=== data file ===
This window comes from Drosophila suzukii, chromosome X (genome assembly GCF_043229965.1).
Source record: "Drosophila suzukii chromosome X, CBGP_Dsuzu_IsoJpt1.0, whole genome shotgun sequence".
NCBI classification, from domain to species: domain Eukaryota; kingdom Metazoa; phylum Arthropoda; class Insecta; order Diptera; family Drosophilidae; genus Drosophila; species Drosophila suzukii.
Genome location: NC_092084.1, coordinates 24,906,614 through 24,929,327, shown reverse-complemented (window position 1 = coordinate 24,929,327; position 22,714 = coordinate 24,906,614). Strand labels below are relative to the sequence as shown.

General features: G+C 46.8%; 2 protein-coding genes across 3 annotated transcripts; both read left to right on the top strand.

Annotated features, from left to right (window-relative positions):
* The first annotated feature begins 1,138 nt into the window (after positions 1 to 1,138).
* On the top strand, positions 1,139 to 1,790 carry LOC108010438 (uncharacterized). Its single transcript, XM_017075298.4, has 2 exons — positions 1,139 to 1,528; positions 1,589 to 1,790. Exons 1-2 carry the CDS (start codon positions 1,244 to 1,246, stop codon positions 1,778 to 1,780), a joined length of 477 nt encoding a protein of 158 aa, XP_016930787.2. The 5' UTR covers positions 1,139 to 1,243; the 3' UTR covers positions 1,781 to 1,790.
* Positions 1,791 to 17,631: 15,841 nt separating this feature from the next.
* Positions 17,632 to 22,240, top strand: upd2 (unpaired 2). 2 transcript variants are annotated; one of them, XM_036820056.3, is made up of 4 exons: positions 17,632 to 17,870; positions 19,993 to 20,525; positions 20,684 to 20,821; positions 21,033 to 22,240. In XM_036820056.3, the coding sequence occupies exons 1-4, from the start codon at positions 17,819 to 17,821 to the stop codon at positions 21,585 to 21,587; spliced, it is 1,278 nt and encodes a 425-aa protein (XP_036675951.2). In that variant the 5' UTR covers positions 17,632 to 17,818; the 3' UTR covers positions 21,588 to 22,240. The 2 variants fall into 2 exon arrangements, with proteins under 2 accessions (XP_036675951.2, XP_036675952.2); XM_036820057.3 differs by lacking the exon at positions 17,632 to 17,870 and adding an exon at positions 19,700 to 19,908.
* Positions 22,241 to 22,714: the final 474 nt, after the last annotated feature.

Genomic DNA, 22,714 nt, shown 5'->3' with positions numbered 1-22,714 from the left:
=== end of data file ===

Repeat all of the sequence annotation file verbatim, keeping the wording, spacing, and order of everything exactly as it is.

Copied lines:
This window comes from Drosophila suzukii, chromosome X (genome assembly GCF_043229965.1).
Source record: "Drosophila suzukii chromosome X, CBGP_Dsuzu_IsoJpt1.0, whole genome shotgun sequence".
NCBI classification, from domain to species: domain Eukaryota; kingdom Metazoa; phylum Arthropoda; class Insecta; order Diptera; family Drosophilidae; genus Drosophila; species Drosophila suzukii.
Genome location: NC_092084.1, coordinates 24,906,614 through 24,929,327, shown reverse-complemented (window position 1 = coordinate 24,929,327; position 22,714 = coordinate 24,906,614). Strand labels below are relative to the sequence as shown.

General features: G+C 46.8%; 2 protein-coding genes across 3 annotated transcripts; both read left to right on the top strand.

Annotated features, from left to right (window-relative positions):
* The first annotated feature begins 1,138 nt into the window (after positions 1 to 1,138).
* On the top strand, positions 1,139 to 1,790 carry LOC108010438 (uncharacterized). Its single transcript, XM_017075298.4, has 2 exons — positions 1,139 to 1,528; positions 1,589 to 1,790. Exons 1-2 carry the CDS (start codon positions 1,244 to 1,246, stop codon positions 1,778 to 1,780), a joined length of 477 nt encoding a protein of 158 aa, XP_016930787.2. The 5' UTR covers positions 1,139 to 1,243; the 3' UTR covers positions 1,781 to 1,790.
* Positions 1,791 to 17,631: 15,841 nt separating this feature from the next.
* Positions 17,632 to 22,240, top strand: upd2 (unpaired 2). 2 transcript variants are annotated; one of them, XM_036820056.3, is made up of 4 exons: positions 17,632 to 17,870; positions 19,993 to 20,525; positions 20,684 to 20,821; positions 21,033 to 22,240. In XM_036820056.3, the coding sequence occupies exons 1-4, from the start codon at positions 17,819 to 17,821 to the stop codon at positions 21,585 to 21,587; spliced, it is 1,278 nt and encodes a 425-aa protein (XP_036675951.2). In that variant the 5' UTR covers positions 17,632 to 17,818; the 3' UTR covers positions 21,588 to 22,240. The 2 variants fall into 2 exon arrangements, with proteins under 2 accessions (XP_036675951.2, XP_036675952.2); XM_036820057.3 differs by lacking the exon at positions 17,632 to 17,870 and adding an exon at positions 19,700 to 19,908.
* Positions 22,241 to 22,714: the final 474 nt, after the last annotated feature.

Genomic DNA, 22,714 nt, shown 5'->3' with positions numbered 1-22,714 from the left: